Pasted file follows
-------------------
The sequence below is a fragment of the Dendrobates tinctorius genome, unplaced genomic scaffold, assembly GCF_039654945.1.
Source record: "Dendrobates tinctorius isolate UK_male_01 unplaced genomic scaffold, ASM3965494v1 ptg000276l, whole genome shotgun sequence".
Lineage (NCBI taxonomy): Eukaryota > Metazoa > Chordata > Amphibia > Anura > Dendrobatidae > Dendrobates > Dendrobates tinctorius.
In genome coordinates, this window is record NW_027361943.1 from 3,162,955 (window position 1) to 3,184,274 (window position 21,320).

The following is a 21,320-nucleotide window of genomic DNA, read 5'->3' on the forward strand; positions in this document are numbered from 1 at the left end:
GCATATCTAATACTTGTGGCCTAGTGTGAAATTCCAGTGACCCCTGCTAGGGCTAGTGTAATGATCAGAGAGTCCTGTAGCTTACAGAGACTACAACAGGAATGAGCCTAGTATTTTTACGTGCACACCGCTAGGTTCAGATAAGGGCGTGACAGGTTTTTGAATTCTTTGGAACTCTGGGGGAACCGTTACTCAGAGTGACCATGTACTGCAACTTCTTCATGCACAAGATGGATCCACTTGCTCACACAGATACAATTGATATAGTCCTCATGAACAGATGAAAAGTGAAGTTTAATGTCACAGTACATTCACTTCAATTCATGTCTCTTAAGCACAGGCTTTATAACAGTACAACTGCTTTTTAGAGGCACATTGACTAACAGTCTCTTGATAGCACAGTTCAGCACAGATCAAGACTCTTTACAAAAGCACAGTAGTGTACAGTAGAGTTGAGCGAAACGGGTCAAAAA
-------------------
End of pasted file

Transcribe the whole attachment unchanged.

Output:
The sequence below is a fragment of the Dendrobates tinctorius genome, unplaced genomic scaffold, assembly GCF_039654945.1.
Source record: "Dendrobates tinctorius isolate UK_male_01 unplaced genomic scaffold, ASM3965494v1 ptg000276l, whole genome shotgun sequence".
Lineage (NCBI taxonomy): Eukaryota > Metazoa > Chordata > Amphibia > Anura > Dendrobatidae > Dendrobates > Dendrobates tinctorius.
In genome coordinates, this window is record NW_027361943.1 from 3,162,955 (window position 1) to 3,184,274 (window position 21,320).

The following is a 21,320-nucleotide window of genomic DNA, read 5'->3' on the forward strand; positions in this document are numbered from 1 at the left end:
GCATATCTAATACTTGTGGCCTAGTGTGAAATTCCAGTGACCCCTGCTAGGGCTAGTGTAATGATCAGAGAGTCCTGTAGCTTACAGAGACTACAACAGGAATGAGCCTAGTATTTTTACGTGCACACCGCTAGGTTCAGATAAGGGCGTGACAGGTTTTTGAATTCTTTGGAACTCTGGGGGAACCGTTACTCAGAGTGACCATGTACTGCAACTTCTTCATGCACAAGATGGATCCACTTGCTCACACAGATACAATTGATATAGTCCTCATGAACAGATGAAAAGTGAAGTTTAATGTCACAGTACATTCACTTCAATTCATGTCTCTTAAGCACAGGCTTTATAACAGTACAACTGCTTTTTAGAGGCACATTGACTAACAGTCTCTTGATAGCACAGTTCAGCACAGATCAAGACTCTTTACAAAAGCACAGTAGTGTACAGTAGAGTTGAGCGAAACGGGTCAAAAA